Dublin Web Summit now among the events of the year

Event calculated to be worth €24m to local economy

Dublin Web Summit founder  Paddy Cosgrave:  aims to send  400-plus international journalists  at the summit  home with  a taste for Irish food

Dublin Web Summit founder Paddy Cosgrave: aims to send 400-plus international journalists at the summit home with a taste for Irish food

 

Few tech events have made as big an impact in such a short space of time as the Dublin Web Summit.

Founded just three years ago from the bedroom of Paddy Cosgrave (above), the first event in 2010 had no backers and few believers. Fewer than 30 people spoke at the conference, there was only one workshop and just three start-ups exhibited. The wifi broke and the audio-visual didn’t work. And there wasn’t a bite of food to be had.

This year an estimated 10,000 people from 100 countries will attend the summit including more than 350 speakers.

Some of the biggest names in tech, including Elon Musk, Dropbox co-founder Drew Houston, AOL chief executive Tim Armstrong and Evernote boss Phil Libin, will be in attendance.

In short, the event is a massive coup for Ireland and its organisers, calculated to be worth €24 million to the local economy. Ireland has made a good job of building a proto-Silicon Valley in recent years, with the Government hoping to position Dublin as the tech capital of Europe.

Events such as this bring us one step closer, helping to strengthen Ireland as a hub of technology, while showcasing not just our talents in IT and entrepreneurship but sectors such as food, too.

This week’s web summit won’t be just about tech, with Cosgrave also opting to show off Ireland’s talent for good food.

As well as a tech hub, he says Ireland should be the world’s food capital, with no other country producing more food per capita. Cosgrave aims to send the 400-plus international journalists travelling to the event home with not just knowledge of tech but a taste for Irish food.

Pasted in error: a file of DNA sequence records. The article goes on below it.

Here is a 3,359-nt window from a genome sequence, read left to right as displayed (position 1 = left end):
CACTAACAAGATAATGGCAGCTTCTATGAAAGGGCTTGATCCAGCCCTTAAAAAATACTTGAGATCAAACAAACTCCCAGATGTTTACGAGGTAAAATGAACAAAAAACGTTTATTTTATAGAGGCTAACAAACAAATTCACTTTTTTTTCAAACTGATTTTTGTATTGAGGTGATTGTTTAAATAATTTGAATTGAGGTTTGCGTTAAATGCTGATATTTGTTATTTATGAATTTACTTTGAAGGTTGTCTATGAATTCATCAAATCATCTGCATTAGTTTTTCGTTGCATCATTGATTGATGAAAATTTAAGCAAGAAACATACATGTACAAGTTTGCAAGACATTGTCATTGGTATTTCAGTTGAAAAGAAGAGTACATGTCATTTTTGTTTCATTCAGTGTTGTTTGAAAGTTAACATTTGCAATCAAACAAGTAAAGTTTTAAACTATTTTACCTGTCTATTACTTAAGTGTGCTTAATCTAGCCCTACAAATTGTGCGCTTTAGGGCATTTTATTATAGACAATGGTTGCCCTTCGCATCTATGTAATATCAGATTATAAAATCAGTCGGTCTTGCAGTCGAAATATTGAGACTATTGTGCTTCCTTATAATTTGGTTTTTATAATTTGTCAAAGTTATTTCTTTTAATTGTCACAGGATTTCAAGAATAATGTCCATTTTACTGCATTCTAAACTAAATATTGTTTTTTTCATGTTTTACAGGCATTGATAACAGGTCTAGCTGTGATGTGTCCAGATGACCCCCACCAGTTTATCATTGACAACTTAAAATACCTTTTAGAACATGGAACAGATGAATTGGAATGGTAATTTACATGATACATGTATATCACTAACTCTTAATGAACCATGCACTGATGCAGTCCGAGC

Over the two days of the summit, attendees will be treated to 400,000 tastings, with food from Irish chefs, bakers, farmers, cheese-makers and fishermen, as well as beverages from artisan craft brewers and juice-makers.

The web summit may not have been part of the Gathering, but in terms of showcasing Ireland on the world stage, it could potentially be the best business event of the year.

The Irish Times Logo
Commenting on The Irish Times has changed. To comment you must now be an Irish Times subscriber.
SUBSCRIBE
GO BACK
Error Image
The account details entered are not currently associated with an Irish Times subscription. Please subscribe to sign in to comment.
Comment Sign In

Forgot password?
The Irish Times Logo
Thank you
You should receive instructions for resetting your password. When you have reset your password, you can Sign In.
The Irish Times Logo
Please choose a screen name. This name will appear beside any comments you post. Your screen name should follow the standards set out in our community standards.
Screen Name Selection

Hello

Please choose a screen name. This name will appear beside any comments you post. Your screen name should follow the standards set out in our community standards.

The Irish Times Logo
Commenting on The Irish Times has changed. To comment you must now be an Irish Times subscriber.
SUBSCRIBE
Forgot Password
Please enter your email address so we can send you a link to reset your password.

Sign In

Your Comments
We reserve the right to remove any content at any time from this Community, including without limitation if it violates the Community Standards. We ask that you report content that you in good faith believe violates the above rules by clicking the Flag link next to the offending comment or by filling out this form. New comments are only accepted for 3 days from the date of publication.